Dear Governor Cuomo, Assemblyman Silver, Senator Dean G. Skelos:

I am writing to request your support of the New York Trafficking Victims Protection and Justice Act (TVPJA, Paulin/Lanza A.2240/S.2135) and urge its passage during the June 2013 session.

According to the New York Office of Child and Family Services, thousands of children are trafficked for commercial sexual exploitation in New York annually. Yet, the sellers and buyers of these children are rarely arrested.

New York must do better. Currently the violent crime of trafficking is a “non-violent” offense under state law. A person who buys a minor for sex receives a lower penalty than someone convicted of raping a minor of the same age. To compound this, someone who buys sex from a minor is afforded the defense that “he did not know the victim was a child”; no such defense exists for other forms of child abuse. Furthermore, New York continues to treat 16 and 17 year old trafficking victims who are arrested for prostitution as criminals instead of victims who require treatment and supportive services.

Please pass the TVPJA so that trafficking is made a violent felony and that penalties for buying sex from a minor are aligned with those for statutory rape; that New York’s anti-trafficking laws are brought in line with the federal anti-trafficking statute by removing the requirement that prosecutors prove that underage trafficking victims were coerced into sexual acts; and, that all prostituted individuals under the age of 18 are classified as trafficking victims, thereby eliminating the exception for 16 and 17 year olds, and ensuring that they receive support services instead of criminal records. The law would also give New York’s law enforcement better tools to target and arrest the pimps and buyers who are supporting this multi-billion dollar trafficking industry – not the victims.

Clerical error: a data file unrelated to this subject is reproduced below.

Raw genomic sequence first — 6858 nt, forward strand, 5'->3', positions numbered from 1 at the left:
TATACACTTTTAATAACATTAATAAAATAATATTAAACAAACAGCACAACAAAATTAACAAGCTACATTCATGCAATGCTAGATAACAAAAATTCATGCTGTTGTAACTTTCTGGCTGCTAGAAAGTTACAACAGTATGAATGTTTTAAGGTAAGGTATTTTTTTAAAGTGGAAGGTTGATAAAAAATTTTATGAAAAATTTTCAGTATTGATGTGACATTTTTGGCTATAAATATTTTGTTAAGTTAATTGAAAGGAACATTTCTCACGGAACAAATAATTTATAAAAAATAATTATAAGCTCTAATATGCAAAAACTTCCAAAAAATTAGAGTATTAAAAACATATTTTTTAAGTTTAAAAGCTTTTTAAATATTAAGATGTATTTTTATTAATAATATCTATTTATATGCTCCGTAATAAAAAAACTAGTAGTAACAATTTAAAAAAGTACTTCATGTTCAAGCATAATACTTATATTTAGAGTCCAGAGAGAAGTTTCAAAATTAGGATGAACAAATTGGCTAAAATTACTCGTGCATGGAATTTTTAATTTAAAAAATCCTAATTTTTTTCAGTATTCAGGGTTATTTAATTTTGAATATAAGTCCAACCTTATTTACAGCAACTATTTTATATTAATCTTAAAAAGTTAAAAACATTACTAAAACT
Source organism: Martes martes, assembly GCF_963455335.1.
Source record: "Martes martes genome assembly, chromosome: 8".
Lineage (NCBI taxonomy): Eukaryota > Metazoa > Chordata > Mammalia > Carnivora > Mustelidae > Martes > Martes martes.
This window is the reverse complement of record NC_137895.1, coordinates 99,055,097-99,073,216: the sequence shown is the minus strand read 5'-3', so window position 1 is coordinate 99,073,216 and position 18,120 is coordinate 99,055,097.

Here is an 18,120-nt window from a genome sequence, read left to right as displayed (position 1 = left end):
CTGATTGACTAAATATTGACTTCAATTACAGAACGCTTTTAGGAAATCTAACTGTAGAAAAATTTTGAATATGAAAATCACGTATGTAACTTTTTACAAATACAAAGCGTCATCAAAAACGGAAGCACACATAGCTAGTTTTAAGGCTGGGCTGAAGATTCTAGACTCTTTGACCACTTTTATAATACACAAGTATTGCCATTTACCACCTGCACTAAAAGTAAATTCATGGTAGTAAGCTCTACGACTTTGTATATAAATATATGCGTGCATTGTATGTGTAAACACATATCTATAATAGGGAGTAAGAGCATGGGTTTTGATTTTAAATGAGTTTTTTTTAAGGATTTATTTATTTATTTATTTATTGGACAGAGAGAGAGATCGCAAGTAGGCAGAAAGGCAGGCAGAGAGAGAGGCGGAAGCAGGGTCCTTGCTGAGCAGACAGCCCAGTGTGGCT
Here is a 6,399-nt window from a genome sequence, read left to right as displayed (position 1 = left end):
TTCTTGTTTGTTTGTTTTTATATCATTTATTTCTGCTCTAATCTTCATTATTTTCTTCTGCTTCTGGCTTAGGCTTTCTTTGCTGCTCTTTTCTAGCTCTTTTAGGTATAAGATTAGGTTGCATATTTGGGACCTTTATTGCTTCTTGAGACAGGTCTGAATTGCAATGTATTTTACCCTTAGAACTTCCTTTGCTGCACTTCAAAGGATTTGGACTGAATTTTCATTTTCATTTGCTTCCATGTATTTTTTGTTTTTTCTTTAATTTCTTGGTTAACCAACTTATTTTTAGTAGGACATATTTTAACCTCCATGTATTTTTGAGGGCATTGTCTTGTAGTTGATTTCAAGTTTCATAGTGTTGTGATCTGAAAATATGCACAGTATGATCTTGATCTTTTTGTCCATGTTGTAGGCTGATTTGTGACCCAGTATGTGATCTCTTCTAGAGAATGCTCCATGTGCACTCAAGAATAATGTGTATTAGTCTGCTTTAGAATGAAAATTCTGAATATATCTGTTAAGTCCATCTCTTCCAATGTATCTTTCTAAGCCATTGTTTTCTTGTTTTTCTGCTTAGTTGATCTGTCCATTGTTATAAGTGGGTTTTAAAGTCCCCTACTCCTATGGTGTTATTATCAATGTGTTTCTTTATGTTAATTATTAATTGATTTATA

New York has consistently been at the forefront of anti-trafficking efforts. It was one of the first states in the country to pass anti-trafficking legislation. I encourage you to keep up this incredible effort by working to pass the TVPJA. Thank you in advance for taking all legislative and policy measures to ensure that New York’s girls and women are protected from trafficking and commercial sexual exploitation.

Sincerely,